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Thursday, Nov. 3, 2011
Undressing the myth behind Goya
By C.B. LIDDELL
Special to The Japan Times
On first appraisal, it might seem that the organizers have brought the wrong Maja to Japan for the exhibition "Goya: Lights and Shadows" at Tokyo's National Museum of Western Art.
Of course, it would have been best to have included both versions of the painting, because these works, showing the same mysterious beauty in an identical pose, one naked and one clothed, gain by being shown together. But if only one was to be brought all the way from the famous Prado Museum, then surely it should have been the naked one!
Or should it?
Although "The Clothed Maja" (1800-07) may not provide the same immediate thrill as her naked twin, the fact that she is clothed may at least force some of the men in the audience to exercise their imaginations, which cannot be a bad thing in the context of Francisco de Goya, an artist who both painted what he saw and what he imagined, creating images of beauty and horror.
This exhibition skillfully alternates between these two poles of vision and imagination, which are also symbolized by the terms light and darkness, because Goya's mental inclinations tended strongly toward the dark, sinister, brutal, and occult.
In addition to "The Clothed Maja," the exhibition includes a reasonable number of other oil paintings and preparatory drawings, and a large number of published etchings from his series, "Caprices" (1799) and "The Disasters of War" (1863).
The paintings tell of a rising and successful artist, proud of his well-connected place in high society. One of the points the exhibition makes is that Goya, despite the liberal-progressive myth that has arisen around him, was more of a stakeholder in a Spanish society that was fundamentally hierarchical, traditional and religious.
Although the Majas brought him into conflict with the clerics of the Spanish Inquisition, these paintings were also testaments to the intimacy of his relationship with the aristocracy. They had been painted for Manuel de Godoy, a nobleman who dominated Spanish politics from 1792 until his fall from power in 1808, and were to be hung in his private "cabinet" gallery.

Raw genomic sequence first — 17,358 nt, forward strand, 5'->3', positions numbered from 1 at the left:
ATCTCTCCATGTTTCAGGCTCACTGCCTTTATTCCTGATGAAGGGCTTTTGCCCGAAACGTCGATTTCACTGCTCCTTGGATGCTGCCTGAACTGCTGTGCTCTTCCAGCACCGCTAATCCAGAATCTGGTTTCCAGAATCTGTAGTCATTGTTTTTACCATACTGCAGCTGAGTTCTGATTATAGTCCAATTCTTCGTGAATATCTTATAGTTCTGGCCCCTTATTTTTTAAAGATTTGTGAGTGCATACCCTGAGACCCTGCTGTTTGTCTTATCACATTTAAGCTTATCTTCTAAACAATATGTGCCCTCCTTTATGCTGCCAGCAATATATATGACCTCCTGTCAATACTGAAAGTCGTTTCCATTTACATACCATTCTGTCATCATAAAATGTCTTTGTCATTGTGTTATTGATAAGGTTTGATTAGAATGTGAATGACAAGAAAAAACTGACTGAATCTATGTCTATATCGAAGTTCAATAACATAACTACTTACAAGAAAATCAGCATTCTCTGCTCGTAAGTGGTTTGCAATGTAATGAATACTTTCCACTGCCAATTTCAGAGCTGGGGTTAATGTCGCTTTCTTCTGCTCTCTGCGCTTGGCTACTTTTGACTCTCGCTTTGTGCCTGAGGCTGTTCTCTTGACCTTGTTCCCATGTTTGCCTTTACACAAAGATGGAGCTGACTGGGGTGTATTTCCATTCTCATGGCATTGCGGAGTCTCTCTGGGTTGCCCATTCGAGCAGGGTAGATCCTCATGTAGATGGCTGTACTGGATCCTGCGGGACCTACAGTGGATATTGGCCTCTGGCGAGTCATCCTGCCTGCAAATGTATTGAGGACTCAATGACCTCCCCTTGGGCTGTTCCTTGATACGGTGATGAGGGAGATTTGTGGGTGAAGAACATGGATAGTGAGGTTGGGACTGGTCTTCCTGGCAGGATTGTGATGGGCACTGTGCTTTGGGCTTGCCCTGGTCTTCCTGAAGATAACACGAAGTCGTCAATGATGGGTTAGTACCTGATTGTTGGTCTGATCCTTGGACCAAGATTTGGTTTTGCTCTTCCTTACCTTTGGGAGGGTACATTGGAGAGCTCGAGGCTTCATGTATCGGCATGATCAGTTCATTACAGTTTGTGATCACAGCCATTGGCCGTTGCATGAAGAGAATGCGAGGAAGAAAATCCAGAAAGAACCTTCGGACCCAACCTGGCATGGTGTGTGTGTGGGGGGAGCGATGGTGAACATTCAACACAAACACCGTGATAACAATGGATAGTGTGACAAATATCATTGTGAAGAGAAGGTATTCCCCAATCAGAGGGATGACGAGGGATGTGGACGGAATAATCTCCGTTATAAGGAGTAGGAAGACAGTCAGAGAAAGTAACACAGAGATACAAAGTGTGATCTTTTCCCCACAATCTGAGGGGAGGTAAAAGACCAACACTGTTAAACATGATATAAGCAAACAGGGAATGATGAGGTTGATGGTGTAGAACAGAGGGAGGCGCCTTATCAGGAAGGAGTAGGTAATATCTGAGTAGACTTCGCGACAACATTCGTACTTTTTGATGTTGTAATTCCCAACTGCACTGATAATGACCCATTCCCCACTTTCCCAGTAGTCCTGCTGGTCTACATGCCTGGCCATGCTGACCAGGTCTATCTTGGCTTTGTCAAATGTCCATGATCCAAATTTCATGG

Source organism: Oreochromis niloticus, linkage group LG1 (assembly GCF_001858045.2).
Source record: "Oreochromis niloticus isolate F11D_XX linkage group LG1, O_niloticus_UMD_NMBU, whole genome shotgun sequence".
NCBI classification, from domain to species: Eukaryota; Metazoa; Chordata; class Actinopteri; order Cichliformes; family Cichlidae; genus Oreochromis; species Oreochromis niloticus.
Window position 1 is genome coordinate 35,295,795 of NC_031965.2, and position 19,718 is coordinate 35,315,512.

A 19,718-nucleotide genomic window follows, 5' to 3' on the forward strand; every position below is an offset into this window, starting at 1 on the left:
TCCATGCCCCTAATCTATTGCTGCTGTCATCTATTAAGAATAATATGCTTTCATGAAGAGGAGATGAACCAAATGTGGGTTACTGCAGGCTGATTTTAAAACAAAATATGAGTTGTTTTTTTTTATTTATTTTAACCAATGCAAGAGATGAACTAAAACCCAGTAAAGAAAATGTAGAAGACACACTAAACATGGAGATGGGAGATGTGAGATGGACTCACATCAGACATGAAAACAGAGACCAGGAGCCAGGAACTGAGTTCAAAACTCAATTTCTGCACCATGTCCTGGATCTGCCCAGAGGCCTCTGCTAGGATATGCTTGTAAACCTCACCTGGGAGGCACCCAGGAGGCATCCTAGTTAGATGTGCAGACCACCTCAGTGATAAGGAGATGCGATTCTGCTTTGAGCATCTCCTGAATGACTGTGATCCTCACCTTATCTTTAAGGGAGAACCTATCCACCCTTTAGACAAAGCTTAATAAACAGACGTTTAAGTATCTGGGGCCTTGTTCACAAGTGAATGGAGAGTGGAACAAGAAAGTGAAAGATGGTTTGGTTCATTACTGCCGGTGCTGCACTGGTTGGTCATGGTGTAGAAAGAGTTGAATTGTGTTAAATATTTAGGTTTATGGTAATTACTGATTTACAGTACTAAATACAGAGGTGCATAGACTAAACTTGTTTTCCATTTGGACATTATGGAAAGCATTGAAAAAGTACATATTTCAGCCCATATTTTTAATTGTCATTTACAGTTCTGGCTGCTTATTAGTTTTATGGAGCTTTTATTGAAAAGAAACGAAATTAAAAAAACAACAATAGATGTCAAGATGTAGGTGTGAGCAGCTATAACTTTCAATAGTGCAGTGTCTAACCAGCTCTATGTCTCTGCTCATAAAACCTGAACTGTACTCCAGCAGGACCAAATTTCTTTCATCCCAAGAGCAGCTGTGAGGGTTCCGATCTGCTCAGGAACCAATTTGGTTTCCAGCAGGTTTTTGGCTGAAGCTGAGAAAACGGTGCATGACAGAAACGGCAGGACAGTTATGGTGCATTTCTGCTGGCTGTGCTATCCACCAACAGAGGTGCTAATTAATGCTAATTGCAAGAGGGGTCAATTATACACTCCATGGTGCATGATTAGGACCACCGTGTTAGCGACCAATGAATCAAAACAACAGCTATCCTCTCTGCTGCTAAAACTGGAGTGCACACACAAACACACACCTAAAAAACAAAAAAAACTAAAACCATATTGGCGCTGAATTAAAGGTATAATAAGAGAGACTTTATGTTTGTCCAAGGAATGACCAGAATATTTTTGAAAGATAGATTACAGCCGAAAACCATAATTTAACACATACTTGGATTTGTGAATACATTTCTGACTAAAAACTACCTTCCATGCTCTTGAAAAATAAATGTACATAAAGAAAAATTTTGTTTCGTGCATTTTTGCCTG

Goya's early paintings, such as "The Parasol" (1777), an airy and lucid work, reveal the influence of Anton Raphael Mengs, the German neoclassical artist who was very influential at the Spanish court during the reign of Charles III (1759-1788). But Goya's style soon asserts itself in his taste for darker or more comic scenes such as "Maja and Cloaked Men" (1777), where we get a sense of Spanish society as a rather exotic world outside the European mainstream.
In the large, official works, such as his excellent portrait of Charles III's successor, "Charles IV in Red" (1789), the painter is obviously serving the wishes of his royal client more than expressing himself, but when we turn to the sketches and etchings at this exhibition, there is no doubt that we are in the presence of Goya's own personality. The man we meet is a witty and acidic observer of his own society, but also a morose character seemingly tormented by an overabundantly dark imagination.
His keen satirical bent is one of the reasons why Goya is often anachronistically viewed as something of a liberal progressive in tune with the ideals of 1789's French Revolution. "Dream of some men who were eating us up," an etching and aquatint from his "Caprices," parodies greedy, parasitical Christian monks. But, if anything, this is a very respectful image compared to some of the others in the series, which show teachers as donkeys and bestial witches, and take a very dark view of relations between the sexes. "All will fall" and "There they go plucked," two etchings from this series, show birdlike male courters snared and literally plucked by a gang of cynical women.
One of the other myths countered by the exhibition is that of Goya the ardent Spanish nationalist. This view is largely based on "The Disasters of War" series, showing the horrors that followed Napoleon's takeover of Spain in 1808 and the popular uprisings that followed. Viewed on its own, a print such as "What courage," which shows a woman firing a cannon because all the men have fallen, suggests that Goya was ready to take up arms himself — but his actions during the war paint a different picture. Rather than joining the Spanish rebellion, Goya remained in his post as court painter in French-controlled Madrid.
Although his depictions of the atrocities of war reveal the brutalities inflicted on the civilian population by the French occupiers, there is a moral ambivalence to most of these works that is best observed in a pair of etchings titled "Rightly or Wrongly" and "The Same." The first shows French troops killing poorly equipped Spanish rebels, while the second shows similar partisans hacking Napoleon's soldiers to death.
Goya's attraction to this kind of subject matter seems more a reflection of his own dark moods and health problems, which included deafness, than any wish to start the early 19th-century equivalent of Amnesty International. Whether it was witches, greedy priests or the brutalities of war, his obsession with the dark side of life comes across as the essence of his personality. The Majas, it seems, were merely work.
"Goya: Lights and Shadows. Masterpieces of the Museo del Prado" at The National Museum of Western Art runs till Jan. 29; admission ¥1,500; open 9:30 a.m.-5 p.m. (Fri. till 8 p.m.), closed Mon. For more information, visit www.nmwa.go.jp.